Here is a full definition by Alice Walker from her book In Search of Our Mothers’ Gardens: Womanist Prose:
How does the piece relate to what’s going on in the world right now?
"A black feminist or feminist of color. From the black folk expression of mothers to female children, “you acting womanish,” i.e., like a woman. Usually referring to outrageous, audacious, courageous or willful behavior. Wanting to know more and in greater depth than is considered “good” for one. Interested in grown up doings. Acting grown up. Being grownup. Interchangeable with another black folk expression: “You trying to be grown.” Responsible. In charge. Serious. Also: A woman who loves other women, sexually and/or nonsexually. Appreciates and prefers women’s culture, women’s emotional flexibility (values tears as natural counterbalance of laughter), and women’s strength. Sometimes loves individual men, sexually and/or nonsexually. Committed to survival and wholeness of entire people, male and female. Not a separatist, except periodically, for health. […]"
This is your first time using theatre to tell a story – what about theatre makes it the best form to tell the world about Tituba and her story?
NB: To be honest, my first inclination was to tell the world about Tituba and her story through the medium of film – as a filmmaker I am committed to telling stories for the big and small screen. However, I knew that this work was a musical/opera – a genre that at the time of its inception was a hard ‘sell’. What was apparent after some analysis and research is that all great musicals had to first be a success on stage before it was adapted into a film – that was my first motivation. But in saying this, it became very clear that theatre was the best form for this story to be told as this work quickly became ‘an experience’ that is best to be taken in live. The music and dance alone requires the live element along with the fantastical costumes and sets… film is a great way to preserve the work but theatre takes the work to the next level as it requires you to experience the show by engaging all five of your senses to really understand the depth of the work.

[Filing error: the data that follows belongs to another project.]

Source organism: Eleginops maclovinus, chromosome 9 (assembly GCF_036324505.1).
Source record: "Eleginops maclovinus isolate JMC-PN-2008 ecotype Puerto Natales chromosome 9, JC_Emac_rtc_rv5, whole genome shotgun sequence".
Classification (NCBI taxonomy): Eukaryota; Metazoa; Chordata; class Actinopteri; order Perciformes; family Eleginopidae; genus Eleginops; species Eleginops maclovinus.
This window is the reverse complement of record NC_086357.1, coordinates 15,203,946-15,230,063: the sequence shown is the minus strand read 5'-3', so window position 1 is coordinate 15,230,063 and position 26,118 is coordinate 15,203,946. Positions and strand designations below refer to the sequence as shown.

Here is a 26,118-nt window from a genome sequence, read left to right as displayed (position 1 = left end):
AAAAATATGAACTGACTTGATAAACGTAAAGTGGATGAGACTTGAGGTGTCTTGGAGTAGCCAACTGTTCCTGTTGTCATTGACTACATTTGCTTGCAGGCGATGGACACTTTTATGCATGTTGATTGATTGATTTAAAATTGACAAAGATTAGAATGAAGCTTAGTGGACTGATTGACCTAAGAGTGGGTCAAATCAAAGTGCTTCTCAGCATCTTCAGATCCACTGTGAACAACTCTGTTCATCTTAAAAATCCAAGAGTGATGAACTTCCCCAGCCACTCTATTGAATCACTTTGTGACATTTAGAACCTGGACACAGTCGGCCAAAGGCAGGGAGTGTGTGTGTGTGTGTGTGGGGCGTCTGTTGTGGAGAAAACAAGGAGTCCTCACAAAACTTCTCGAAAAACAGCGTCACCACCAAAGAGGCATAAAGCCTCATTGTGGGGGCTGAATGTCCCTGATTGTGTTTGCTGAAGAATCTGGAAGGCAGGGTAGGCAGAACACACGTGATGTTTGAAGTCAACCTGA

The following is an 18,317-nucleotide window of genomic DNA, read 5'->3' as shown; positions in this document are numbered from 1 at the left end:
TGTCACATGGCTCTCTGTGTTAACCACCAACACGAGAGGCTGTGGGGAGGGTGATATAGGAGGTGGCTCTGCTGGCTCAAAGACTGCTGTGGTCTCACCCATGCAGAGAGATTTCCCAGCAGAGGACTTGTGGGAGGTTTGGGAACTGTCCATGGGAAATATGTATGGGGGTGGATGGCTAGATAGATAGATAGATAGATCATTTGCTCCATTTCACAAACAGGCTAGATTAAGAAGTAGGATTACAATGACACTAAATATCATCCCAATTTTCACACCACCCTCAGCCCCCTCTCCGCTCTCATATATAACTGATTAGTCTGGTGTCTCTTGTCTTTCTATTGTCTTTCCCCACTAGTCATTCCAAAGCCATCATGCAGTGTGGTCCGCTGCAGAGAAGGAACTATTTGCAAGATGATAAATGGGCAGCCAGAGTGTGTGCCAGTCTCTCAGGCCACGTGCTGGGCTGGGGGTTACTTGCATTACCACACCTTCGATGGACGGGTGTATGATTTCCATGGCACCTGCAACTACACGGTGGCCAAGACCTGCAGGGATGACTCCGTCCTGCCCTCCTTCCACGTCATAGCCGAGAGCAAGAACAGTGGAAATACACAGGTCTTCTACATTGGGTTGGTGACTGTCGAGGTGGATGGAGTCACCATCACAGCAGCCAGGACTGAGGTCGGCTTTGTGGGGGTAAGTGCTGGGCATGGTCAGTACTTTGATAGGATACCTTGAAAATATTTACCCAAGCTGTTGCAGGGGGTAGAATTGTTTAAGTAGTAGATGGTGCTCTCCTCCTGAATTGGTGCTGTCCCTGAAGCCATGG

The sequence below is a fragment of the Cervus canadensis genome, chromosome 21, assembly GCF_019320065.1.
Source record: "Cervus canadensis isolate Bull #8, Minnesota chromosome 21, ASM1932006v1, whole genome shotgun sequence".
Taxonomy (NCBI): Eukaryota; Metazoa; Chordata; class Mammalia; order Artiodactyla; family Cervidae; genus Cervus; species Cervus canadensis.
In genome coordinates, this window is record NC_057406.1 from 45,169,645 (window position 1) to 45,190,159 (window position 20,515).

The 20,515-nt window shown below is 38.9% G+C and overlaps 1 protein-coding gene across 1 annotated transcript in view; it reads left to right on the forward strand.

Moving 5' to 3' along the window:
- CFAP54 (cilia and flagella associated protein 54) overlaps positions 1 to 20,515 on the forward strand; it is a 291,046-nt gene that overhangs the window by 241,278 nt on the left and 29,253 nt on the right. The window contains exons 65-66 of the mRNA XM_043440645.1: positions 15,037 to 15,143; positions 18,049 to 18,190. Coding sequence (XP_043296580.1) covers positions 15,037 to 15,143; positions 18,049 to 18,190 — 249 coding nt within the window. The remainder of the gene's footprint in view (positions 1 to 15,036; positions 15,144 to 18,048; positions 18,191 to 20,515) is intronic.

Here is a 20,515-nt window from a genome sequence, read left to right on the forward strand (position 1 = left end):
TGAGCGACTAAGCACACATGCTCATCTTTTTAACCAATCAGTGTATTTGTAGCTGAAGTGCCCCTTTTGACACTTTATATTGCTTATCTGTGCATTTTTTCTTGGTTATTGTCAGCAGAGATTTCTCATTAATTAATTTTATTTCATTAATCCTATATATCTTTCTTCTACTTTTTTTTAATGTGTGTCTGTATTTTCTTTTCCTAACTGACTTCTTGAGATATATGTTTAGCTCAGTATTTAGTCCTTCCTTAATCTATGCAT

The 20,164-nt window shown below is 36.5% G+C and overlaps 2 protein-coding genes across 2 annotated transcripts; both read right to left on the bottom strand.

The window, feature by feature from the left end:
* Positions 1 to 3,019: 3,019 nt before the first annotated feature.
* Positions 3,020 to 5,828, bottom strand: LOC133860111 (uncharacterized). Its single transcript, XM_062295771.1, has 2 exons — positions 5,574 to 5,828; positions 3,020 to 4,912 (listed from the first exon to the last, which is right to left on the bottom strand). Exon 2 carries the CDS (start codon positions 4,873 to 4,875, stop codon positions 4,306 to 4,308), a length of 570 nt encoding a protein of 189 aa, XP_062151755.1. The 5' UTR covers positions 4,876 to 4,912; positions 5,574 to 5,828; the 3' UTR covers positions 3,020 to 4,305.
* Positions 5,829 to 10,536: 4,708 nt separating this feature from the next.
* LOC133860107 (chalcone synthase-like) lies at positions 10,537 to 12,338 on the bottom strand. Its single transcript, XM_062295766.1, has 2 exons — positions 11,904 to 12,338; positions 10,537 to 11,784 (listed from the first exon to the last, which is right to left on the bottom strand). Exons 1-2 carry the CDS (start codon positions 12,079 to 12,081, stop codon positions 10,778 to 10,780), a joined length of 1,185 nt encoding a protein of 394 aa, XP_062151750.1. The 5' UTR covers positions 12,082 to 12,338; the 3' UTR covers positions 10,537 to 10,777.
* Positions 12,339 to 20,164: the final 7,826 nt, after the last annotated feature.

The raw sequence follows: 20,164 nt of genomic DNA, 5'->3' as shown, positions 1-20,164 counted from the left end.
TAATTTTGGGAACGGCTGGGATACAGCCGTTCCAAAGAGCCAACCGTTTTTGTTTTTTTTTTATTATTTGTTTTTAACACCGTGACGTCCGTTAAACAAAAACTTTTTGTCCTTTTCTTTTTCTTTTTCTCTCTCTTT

Why was it important to tell Tituba’s story?
NB: Arthur Miller’s Crucible is a prime example as to why Tituba’s story is so important. Although she was mentioned and was clearly the catalyst of the witch-hunt, her storyline was quickly dropped and the story became famously known as a white women’s plight and experience. When researching this time period, Tituba along with other black slave women, were a huge part of this history though completely dismissed. It became my mission to give voice to the voiceless and ensure that Tituba’s story was fully accounted for and allow her story to be told.
In light of the #Metoo movement, Obeah Opera
is an excellent artistic vehicle to go beyond edutainment by positioning itself as an empowerment campaign to inspire women with the courage to break free from the chains of limiting belief patterns, societal and political conditioning that have traditionally kept women suppressed and unable to see their true beauty, skills and power.
Have you attended/participated in Luminato before?
No, I haven’t attended or participated in Luminato before so no favourite memory that I can share but I am completely excited for this opportunity and experience. I learned about Luminato through a colleague and dear friend Nathalie Bonjour who eventually introduced me to Naomi Campbell (Luminato's artistic director), who became a dear advocate of Obeah Opera
. I’m happy to be part of Naomi’s inaugural year of vision for the festival.
Why did you want to present your work at Luminato?
NB: Luminato festival is known as one of the preeminent international arts festivals in North America and it quickly became a beacon of hope to have my work be a part of the Festival and the Festival’s history. I will admit that I wanted this work to reside where the best artists in the world and the best artists in Canada are showcased – I am honoured to have this platform to share my work to the world and expose Luminato’s audiences to the unique experience and world of Obeah Opera.
What’s your favourite spot in Toronto? The world?
NB: My favourite place in Toronto… wherever there is water so I will say Harbourfront. My Favourite place in the World…Durban, South Africa; Havana, Cuba is a close second. Though I still have much more of the world to see and experience before making a final decision ;)
Which other Luminato 2019 shows are you excited to see?
NB: I’m intrigued by Hell’s Fury: The Hollywood Songbook as it presents an iconic composer and his work in music theatre but it runs simultaneously during our run so not sure if I am able to catch it. Masquerade looks fascinating with the simple description of ‘heaps of snow’ – how are they going to do that?! LOL. So many great shows…so little time…
See the hand-clapping, foot-stomping Obeah Opera from June 13-22, 2019 at the Fleck Dance Theatre.
Photo credit: Osato Erebor